Anne Hilborn

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My PhD Research



                       How do multiple carnivore species coexist?












Especially how do smaller carnivores (mesopredators) coexist with lots of larger ones?  What behavioral strategies do smaller carnivores use to survive when there are lots of bigger carnivores around that would steal their kills and/or possibly kill them? Specifically how does having to navigate a landscape with lots of large carnivores affect the hunting behavior of smaller predators who are targeting mobile prey? How do the behavioral strategies mesopredators use to coexist with apex predators in turn affect their prey species?













To  get at these questions, I study cheetahs in Serengeti National Park in Tanzania.




Many of the current predator prey models consider the effect of one predator species on one prey species. However, most species live in diverse communities and predators often have predators of their own. Apex predators can impact mesopredators directly by killing them, competing with them for food, or driving them out of certain habitats, all of which could impact the mesopredator's functional response. Since a majority of predators are not apex predators, understanding how these behaviors affect functional response will allow us to make modeling more applicable for more species and make better predictions about how prey populations with multiple predators respond to population changes in apex or mesopredator predator species.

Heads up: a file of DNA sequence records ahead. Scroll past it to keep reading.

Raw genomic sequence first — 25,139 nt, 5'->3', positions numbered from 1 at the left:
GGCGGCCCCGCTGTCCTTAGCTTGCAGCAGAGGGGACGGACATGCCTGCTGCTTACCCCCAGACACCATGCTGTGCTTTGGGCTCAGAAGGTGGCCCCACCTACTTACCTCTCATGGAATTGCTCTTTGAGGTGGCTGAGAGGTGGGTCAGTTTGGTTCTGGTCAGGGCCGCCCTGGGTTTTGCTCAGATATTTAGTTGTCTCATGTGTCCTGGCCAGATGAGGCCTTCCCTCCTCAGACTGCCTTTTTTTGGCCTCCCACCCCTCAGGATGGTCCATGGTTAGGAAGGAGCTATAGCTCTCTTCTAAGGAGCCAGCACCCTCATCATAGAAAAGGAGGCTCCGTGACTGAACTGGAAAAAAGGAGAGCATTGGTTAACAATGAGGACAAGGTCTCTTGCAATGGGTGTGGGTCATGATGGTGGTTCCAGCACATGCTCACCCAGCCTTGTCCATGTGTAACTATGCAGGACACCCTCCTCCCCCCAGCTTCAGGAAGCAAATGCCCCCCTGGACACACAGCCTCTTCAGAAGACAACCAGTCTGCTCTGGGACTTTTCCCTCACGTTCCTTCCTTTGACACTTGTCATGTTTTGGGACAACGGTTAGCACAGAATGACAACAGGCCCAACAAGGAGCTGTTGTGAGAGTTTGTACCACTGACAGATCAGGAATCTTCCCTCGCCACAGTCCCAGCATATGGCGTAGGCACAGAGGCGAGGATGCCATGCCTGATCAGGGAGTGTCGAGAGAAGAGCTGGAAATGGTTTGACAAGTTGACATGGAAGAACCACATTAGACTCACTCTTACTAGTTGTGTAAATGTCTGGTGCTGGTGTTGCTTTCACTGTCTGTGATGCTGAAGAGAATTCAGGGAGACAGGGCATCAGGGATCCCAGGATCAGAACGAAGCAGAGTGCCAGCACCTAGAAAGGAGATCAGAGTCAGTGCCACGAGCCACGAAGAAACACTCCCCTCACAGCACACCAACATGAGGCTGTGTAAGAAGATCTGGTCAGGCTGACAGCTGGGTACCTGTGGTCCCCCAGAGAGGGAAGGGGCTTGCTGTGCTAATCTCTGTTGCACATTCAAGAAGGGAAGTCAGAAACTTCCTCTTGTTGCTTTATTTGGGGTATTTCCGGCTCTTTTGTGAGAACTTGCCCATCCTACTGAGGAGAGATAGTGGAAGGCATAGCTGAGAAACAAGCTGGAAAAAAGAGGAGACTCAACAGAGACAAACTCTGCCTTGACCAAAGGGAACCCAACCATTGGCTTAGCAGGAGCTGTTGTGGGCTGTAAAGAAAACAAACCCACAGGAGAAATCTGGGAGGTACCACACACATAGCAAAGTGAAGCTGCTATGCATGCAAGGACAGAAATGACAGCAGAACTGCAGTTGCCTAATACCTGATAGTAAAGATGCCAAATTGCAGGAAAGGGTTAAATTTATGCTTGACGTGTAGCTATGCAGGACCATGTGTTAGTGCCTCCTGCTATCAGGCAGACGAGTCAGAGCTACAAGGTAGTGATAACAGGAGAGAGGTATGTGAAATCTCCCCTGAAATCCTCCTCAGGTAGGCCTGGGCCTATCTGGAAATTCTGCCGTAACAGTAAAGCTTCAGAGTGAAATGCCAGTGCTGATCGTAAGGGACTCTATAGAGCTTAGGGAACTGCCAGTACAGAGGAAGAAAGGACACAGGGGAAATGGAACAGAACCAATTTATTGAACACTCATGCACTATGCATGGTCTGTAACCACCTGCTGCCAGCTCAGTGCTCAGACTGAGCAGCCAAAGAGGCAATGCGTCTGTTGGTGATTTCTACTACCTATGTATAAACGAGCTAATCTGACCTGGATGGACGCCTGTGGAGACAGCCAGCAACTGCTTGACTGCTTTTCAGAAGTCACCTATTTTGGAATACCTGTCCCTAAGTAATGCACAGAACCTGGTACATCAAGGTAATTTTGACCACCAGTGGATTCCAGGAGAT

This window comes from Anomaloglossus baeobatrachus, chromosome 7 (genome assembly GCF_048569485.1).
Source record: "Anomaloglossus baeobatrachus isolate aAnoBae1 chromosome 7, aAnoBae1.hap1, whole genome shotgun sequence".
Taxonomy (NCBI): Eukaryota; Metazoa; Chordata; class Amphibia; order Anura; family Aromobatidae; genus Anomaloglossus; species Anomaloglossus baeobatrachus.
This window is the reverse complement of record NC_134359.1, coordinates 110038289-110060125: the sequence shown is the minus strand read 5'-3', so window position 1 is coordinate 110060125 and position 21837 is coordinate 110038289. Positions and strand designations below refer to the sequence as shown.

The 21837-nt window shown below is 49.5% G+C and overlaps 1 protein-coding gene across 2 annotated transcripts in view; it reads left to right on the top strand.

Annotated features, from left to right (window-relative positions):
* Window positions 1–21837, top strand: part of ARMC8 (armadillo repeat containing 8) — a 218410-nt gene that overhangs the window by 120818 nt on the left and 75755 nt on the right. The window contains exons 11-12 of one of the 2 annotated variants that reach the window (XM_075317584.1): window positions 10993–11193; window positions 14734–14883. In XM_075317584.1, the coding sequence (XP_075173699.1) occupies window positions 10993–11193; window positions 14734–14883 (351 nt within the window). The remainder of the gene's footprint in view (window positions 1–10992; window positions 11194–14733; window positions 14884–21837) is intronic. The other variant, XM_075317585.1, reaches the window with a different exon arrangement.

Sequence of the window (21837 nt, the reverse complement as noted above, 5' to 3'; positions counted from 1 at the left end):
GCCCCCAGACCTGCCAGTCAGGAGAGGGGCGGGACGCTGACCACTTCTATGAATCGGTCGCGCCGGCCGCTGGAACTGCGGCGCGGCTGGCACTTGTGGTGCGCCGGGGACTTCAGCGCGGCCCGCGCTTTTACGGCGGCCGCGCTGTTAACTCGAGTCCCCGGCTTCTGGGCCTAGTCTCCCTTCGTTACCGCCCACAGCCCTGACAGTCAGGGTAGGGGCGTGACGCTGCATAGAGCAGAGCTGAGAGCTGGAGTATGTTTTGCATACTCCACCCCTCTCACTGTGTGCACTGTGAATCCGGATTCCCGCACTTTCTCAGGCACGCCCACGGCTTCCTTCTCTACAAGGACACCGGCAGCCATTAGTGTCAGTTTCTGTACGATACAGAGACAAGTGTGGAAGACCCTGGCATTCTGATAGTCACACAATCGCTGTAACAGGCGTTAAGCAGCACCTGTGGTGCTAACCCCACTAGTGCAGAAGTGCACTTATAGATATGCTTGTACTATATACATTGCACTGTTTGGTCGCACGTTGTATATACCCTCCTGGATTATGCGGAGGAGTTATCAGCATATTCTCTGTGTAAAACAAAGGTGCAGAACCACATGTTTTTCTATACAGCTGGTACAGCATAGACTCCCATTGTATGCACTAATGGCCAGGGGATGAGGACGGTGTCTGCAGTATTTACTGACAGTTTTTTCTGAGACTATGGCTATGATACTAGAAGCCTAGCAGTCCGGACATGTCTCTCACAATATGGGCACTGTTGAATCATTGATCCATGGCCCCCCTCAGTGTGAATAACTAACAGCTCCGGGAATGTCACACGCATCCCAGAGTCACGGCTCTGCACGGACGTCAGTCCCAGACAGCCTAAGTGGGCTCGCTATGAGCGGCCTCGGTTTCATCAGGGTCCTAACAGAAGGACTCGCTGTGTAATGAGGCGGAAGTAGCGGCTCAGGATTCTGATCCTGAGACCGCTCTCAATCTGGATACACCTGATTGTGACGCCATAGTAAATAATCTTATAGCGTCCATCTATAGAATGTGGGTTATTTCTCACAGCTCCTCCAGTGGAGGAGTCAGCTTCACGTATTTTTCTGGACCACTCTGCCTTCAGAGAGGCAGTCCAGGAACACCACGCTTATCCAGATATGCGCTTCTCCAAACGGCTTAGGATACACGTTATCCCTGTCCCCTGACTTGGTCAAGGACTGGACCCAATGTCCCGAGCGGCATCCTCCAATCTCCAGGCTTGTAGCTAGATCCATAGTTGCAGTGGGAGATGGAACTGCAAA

Serengeti cheetahs provide an incredible oppurtunity to do detailed studies of hunting behavior for a number of reasons.


1.       The open plains allow us to find cheetahs.




















2. Unlike many other carnivores, cheetah hunt during the day

















3. Lions and hyenas steal kills from cheetahs and pose a predation threat to their cubs.
















These combinations of traits allow us to obtain remarkably detailed observational records of cheetah hunting behavior that we can then link to the presence or absence of lions and hyenas as well as gazelle density. I use these data to quantify the relationships between cheetahs, their predators, and their prey.


My dissertation focused on functional response which a way of quantifying the way that the density of prey interacts with predator behaviors  to determine the rate at which predators kill their prey.  With the data  what densities of prey cheetahs spend time and hunt in as well as on the amount of time cheetahs spend handling their prey I could quantify cheetah kill rates depending on season, whether they had cubs or not, and whether lions were nearby.


I also investigated the behavioral strategies cheetahs use to minimize their risks from lions and hyenas.  Mothers with cubs modify their prey handling behavior differently from cheetahs without cubs as thier primary threat is other carnivores killing their cubs. Other cheetahs handle prey in ways that are consistant with trying to reduce the chance the kill will be stolen.


I am working to getting these results published, and then I can expand on the details.


















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